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Best of 2015 - "Mad Max: Fury Road"

I wasn't sure about Mad Max: Fury Road. Oh, yeah, sure, I knew it was going to be good. George Miller isn't in the business of making bad movies, the absolute worst being Happy Feet 2, which as far as I've heard wasn't actually that bad, just middling. And the trailers looked incredible. And everything Mad Max movie so far has been great (people can shut the fuck up about Beyond Thunderdome, thank you very much.)

Still. I wasn't sure, because resurrecting old franchises has become a favorite past time of Hollywood. Why make new things when you can drag out things from two decades ago and repackage them? That's what I was worried Fury Road would be more of. So imagine my surprise when a fourth entry in a series that made filmmakers get really lazy when it came to depicting the apocalypse was, in fact, the most original, transgressive, and brilliant movie of 2015. What a day it was.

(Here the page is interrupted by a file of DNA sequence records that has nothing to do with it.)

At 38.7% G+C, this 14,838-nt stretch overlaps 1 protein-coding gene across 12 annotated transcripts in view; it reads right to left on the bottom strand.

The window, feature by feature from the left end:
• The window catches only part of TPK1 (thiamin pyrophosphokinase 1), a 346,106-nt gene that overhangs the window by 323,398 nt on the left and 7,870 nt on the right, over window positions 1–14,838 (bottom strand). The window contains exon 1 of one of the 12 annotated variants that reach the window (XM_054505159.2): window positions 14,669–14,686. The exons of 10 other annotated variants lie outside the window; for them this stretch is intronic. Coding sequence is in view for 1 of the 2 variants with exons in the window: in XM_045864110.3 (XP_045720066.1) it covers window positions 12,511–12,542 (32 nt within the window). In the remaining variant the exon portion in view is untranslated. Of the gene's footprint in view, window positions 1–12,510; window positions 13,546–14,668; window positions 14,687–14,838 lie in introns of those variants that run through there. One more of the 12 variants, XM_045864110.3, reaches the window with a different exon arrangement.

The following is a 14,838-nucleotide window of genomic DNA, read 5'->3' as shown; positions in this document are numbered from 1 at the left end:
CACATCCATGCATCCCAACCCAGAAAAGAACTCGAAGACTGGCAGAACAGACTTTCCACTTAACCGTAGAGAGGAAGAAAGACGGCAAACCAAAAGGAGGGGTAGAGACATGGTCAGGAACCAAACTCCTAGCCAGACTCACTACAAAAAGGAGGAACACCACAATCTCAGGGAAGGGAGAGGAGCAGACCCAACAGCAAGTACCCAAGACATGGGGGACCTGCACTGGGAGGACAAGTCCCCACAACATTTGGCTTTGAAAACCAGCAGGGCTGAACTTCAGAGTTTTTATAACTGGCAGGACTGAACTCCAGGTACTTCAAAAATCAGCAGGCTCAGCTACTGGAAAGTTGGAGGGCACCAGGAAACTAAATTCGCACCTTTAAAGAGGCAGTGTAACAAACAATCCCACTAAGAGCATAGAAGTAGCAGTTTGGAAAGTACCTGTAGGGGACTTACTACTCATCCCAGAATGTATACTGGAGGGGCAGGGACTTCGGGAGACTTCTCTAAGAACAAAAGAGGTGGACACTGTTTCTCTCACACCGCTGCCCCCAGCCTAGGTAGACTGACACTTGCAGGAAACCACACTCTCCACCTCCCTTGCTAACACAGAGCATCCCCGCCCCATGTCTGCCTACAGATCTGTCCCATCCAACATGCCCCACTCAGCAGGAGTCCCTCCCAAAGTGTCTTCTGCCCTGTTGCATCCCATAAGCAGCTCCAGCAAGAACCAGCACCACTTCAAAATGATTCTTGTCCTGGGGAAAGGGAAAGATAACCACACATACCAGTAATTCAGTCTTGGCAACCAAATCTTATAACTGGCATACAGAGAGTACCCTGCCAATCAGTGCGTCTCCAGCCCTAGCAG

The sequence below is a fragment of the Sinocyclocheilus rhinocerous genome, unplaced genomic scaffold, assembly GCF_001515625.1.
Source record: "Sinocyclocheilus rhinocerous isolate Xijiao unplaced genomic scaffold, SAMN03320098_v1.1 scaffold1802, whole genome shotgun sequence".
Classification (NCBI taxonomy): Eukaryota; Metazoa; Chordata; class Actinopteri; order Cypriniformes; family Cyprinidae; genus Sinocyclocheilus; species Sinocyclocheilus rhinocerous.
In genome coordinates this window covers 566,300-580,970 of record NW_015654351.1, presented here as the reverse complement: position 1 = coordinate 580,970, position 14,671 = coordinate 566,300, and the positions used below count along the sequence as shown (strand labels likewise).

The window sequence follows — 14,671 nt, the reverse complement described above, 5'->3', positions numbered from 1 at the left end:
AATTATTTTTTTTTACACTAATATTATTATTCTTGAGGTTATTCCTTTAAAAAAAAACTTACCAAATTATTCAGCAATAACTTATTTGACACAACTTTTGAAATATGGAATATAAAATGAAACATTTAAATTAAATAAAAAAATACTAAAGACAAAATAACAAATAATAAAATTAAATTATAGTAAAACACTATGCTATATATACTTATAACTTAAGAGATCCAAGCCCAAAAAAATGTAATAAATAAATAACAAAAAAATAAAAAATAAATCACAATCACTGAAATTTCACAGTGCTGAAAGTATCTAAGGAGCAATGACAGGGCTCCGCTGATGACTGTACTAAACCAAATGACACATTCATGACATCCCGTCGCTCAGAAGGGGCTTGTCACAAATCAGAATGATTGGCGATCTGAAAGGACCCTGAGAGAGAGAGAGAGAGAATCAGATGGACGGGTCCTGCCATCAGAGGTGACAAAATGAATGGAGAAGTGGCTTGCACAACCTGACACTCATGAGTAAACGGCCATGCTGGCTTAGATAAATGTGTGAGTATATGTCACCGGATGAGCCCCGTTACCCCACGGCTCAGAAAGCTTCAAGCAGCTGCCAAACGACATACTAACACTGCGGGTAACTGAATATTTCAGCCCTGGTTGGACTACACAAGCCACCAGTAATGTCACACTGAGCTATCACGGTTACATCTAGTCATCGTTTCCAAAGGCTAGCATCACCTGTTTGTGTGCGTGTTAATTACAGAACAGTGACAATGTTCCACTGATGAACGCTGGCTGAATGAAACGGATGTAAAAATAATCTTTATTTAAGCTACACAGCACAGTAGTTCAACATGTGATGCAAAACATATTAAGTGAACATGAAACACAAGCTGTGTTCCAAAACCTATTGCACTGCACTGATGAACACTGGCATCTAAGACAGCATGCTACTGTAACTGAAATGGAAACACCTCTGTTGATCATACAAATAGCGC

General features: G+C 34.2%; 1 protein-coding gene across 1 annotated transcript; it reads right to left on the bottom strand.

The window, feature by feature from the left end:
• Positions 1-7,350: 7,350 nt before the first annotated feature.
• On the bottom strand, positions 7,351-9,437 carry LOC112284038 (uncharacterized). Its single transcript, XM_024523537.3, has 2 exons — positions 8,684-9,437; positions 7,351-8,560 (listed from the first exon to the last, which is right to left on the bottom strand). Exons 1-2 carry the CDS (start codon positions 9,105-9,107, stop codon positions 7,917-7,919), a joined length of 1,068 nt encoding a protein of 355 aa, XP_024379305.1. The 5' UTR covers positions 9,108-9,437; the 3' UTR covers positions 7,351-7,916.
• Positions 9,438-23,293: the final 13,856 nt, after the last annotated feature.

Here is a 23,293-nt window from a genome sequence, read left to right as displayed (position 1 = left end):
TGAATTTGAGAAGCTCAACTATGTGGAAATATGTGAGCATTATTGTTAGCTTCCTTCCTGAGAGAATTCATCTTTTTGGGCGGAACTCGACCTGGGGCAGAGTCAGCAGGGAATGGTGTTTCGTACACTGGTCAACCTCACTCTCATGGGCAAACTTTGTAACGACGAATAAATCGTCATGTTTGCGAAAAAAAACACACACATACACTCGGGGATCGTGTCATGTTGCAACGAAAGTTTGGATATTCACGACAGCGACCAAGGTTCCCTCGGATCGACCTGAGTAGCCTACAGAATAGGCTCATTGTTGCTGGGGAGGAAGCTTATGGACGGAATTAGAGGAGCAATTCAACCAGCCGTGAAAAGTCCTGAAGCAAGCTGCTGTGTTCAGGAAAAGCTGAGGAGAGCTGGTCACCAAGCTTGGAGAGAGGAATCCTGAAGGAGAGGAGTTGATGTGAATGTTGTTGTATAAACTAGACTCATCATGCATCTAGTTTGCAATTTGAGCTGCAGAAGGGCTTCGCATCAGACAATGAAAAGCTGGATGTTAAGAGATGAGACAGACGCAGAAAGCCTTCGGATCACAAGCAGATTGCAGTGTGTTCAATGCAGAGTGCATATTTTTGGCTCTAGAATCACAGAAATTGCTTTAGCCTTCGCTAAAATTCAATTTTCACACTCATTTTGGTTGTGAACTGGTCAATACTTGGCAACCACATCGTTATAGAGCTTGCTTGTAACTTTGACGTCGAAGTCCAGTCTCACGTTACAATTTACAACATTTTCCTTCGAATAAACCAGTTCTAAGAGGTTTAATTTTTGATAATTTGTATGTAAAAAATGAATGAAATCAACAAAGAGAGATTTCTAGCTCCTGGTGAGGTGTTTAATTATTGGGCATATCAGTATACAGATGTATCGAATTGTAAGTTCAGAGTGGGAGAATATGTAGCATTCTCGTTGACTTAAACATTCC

What a lovely day.

At this point, every critic has bandied around Mad Max: Fury Road as the best movie of the year, the best of the decade so far, the best in categories that you probably haven't heard of. It's so prevalent that some radiantly intelligent, astute individuals in Facebook comment sections are saying that it's "not that good," that it's "overrated," that it should be called "Mad Furiosa" because there isn't enough Max, or, in extreme cases, that it's pushing some kind of feminist agenda.

Because, you know. That's the worst thing in the world, isn't it? Anyway.

Fact of the matter is, a lot of people are sick of Fury Road being showered with praise, thinking that it's undeserving of people saying so many nice things about it, are mad at people for enjoying something, and are generally all-around contrarian fucks

Forget those people, because Mad Max: Fury Road is, in fact, that good.